• preventing police from buying and using military weapons

The town hall follows global, anti-racism protests sparked by George Floyd’s death and a recent incident in Fairfax County where a white officer stun gunned an unarmed black man.

The town hall is scheduled to take place from 7-9 p.m. via Zoom, according to the Facebook event page.

Photo by Bill Oxford on Unsplash

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Hundreds of people filled Cherry Hill Park on Sunday afternoon for the “Falls Church Justice for Black Lives Rally.”

The rally came a few days after a student-led march in the city in memory of George Floyd. Both peaceful events protested police brutality and demanded change to systemic racism.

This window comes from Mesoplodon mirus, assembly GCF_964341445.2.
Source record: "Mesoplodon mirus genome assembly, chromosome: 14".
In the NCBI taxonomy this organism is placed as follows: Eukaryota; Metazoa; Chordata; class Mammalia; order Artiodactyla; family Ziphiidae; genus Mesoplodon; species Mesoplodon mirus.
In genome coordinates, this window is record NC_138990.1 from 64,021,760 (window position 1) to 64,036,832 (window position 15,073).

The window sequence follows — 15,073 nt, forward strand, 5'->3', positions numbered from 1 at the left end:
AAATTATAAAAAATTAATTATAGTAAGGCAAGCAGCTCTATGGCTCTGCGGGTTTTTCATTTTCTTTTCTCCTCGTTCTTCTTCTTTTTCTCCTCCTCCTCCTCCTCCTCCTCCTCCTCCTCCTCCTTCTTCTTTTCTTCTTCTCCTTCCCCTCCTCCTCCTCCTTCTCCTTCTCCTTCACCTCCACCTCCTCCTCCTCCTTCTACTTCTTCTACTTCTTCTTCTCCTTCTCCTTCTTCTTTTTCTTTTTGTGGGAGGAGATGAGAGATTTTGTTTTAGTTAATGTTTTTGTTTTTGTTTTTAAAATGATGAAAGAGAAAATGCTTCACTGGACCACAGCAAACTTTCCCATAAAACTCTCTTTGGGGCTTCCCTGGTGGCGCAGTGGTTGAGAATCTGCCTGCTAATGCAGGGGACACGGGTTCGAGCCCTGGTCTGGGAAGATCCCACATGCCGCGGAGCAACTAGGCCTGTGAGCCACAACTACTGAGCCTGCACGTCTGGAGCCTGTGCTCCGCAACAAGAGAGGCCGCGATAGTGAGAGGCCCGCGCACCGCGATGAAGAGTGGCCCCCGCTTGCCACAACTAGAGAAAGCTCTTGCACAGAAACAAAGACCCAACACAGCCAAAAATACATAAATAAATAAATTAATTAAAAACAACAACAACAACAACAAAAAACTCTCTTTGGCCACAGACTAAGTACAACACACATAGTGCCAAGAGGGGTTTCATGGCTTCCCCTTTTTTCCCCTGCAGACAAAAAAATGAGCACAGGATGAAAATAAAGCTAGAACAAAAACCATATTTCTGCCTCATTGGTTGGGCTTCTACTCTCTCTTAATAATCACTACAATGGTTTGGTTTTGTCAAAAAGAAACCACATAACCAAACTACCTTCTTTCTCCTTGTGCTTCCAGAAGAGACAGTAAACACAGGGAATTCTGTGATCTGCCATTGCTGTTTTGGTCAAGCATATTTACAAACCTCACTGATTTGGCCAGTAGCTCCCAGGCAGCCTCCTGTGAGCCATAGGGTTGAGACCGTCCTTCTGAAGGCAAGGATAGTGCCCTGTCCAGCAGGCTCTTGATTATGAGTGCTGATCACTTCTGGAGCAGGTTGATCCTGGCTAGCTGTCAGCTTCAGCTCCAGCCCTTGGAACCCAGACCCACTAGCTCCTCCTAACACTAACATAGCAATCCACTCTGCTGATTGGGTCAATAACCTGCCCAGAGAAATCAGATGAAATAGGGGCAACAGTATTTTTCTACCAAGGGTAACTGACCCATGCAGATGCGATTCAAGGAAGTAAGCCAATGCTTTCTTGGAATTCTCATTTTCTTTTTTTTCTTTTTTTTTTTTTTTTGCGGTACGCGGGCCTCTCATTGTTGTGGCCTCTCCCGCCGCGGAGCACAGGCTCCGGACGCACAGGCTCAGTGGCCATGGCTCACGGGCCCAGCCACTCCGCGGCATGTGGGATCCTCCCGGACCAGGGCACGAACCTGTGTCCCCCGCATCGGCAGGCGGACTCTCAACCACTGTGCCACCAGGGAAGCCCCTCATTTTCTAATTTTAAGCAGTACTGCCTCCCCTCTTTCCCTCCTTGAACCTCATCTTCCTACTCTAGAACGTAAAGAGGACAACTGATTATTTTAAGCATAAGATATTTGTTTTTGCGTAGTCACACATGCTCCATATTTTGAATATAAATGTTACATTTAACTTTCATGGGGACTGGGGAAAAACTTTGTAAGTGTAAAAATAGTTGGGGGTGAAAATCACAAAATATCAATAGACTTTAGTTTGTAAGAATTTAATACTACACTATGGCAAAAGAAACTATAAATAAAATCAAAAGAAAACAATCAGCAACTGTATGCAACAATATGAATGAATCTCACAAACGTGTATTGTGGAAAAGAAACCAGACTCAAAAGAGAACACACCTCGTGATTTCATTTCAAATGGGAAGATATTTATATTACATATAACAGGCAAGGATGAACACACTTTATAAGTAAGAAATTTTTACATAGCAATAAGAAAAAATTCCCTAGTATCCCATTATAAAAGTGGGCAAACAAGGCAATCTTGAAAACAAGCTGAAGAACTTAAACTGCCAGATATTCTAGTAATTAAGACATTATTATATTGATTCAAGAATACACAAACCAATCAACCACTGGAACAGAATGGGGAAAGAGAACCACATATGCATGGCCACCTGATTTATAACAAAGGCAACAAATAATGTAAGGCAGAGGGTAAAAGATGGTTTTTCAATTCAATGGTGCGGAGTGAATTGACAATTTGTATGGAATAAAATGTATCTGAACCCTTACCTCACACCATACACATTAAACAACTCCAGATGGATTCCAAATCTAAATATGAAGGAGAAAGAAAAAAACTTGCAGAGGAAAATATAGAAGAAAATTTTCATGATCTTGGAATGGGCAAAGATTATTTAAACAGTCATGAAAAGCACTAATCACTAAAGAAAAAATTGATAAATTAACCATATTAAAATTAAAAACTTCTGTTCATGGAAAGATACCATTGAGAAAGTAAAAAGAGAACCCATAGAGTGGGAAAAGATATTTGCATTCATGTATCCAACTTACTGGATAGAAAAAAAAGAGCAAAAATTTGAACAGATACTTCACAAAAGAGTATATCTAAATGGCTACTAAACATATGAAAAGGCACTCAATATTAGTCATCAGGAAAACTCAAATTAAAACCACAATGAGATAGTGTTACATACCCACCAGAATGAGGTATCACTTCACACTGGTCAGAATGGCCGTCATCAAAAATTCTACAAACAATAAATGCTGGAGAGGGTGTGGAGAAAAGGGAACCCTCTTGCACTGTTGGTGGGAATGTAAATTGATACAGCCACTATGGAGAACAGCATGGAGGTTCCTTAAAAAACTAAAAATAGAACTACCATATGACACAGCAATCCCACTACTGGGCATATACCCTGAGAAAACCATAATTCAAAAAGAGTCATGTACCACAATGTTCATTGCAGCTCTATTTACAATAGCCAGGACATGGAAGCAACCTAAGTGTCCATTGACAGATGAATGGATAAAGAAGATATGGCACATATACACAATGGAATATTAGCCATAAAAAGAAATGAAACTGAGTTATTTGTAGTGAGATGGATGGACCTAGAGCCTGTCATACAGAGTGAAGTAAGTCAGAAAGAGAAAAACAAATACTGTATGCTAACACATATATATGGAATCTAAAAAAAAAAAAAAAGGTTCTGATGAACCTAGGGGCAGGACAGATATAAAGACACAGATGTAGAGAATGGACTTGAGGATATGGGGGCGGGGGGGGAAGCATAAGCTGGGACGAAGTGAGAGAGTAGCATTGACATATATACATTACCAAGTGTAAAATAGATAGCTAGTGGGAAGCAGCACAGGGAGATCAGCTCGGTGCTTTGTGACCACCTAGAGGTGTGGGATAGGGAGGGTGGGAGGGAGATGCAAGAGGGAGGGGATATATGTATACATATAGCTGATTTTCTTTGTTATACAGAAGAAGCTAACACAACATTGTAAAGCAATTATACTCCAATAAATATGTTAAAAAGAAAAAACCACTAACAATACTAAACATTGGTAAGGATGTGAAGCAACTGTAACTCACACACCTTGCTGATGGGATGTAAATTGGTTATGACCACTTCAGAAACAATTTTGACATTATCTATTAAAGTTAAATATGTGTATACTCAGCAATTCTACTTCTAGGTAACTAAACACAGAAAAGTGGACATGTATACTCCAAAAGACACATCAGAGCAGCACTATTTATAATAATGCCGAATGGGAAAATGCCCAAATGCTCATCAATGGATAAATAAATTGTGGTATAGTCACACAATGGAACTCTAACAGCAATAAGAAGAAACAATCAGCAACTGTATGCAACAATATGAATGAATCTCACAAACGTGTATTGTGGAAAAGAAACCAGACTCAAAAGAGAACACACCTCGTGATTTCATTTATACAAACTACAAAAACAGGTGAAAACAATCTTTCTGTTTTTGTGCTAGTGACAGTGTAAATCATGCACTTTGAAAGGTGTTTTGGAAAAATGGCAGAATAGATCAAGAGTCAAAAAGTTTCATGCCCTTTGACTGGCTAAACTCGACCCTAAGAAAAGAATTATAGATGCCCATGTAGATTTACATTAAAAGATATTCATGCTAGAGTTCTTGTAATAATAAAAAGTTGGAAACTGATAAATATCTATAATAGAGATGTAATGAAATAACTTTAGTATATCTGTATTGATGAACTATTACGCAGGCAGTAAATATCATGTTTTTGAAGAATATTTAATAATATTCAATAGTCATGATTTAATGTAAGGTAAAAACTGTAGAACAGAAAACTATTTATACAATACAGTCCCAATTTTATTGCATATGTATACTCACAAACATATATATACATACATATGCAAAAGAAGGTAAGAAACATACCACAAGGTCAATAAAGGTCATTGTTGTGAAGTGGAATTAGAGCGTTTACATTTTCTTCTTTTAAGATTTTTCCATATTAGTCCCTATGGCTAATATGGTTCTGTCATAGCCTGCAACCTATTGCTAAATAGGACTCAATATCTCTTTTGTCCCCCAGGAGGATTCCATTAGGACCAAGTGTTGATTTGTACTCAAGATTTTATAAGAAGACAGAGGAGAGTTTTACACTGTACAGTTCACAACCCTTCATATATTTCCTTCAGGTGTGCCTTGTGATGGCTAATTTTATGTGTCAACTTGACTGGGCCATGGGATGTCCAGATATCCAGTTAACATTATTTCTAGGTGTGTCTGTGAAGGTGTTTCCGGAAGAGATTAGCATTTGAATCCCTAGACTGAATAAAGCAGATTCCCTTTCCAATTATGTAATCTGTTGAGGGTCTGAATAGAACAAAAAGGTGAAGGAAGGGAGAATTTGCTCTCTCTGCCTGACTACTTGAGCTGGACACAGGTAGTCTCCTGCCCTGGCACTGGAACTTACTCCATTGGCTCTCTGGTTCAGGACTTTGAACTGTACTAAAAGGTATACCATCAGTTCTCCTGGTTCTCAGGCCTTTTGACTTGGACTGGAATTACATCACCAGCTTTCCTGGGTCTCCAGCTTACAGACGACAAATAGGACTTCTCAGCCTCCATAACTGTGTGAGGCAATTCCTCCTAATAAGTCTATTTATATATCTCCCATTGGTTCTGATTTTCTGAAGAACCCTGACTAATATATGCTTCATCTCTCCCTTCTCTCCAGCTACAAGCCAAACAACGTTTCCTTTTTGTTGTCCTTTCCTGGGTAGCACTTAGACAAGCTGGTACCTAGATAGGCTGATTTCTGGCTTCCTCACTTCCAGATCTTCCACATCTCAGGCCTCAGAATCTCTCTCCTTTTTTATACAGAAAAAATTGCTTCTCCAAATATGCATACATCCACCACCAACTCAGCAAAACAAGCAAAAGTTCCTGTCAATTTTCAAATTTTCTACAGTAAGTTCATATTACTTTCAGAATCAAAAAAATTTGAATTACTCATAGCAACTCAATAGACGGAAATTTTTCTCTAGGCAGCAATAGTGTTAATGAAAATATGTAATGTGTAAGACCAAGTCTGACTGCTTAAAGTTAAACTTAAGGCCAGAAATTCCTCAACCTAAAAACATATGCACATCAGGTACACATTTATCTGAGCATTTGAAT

Today’s event served as a gathering to give local leaders a platform, including Edwin Henderson II, the founder of the Tinner Hill Heritage Foundation; Sasha Whitney, a cycling instructor; the city’s mayor; Fairfax NAACP’s President Sean Perryman; and City of Alexandria Councilmember John Chapman.

“Black lives matter when they lose their life,” Perryman said. “They have to matter all the time.”

Mindful of COVID-19, the participants spaced out on the grass with their kids and dogs as songs like “They Don’t Care About Us” by Michael Jackson and “Unity” by Queen Latifah blasted on speakers. Most wore face coverings.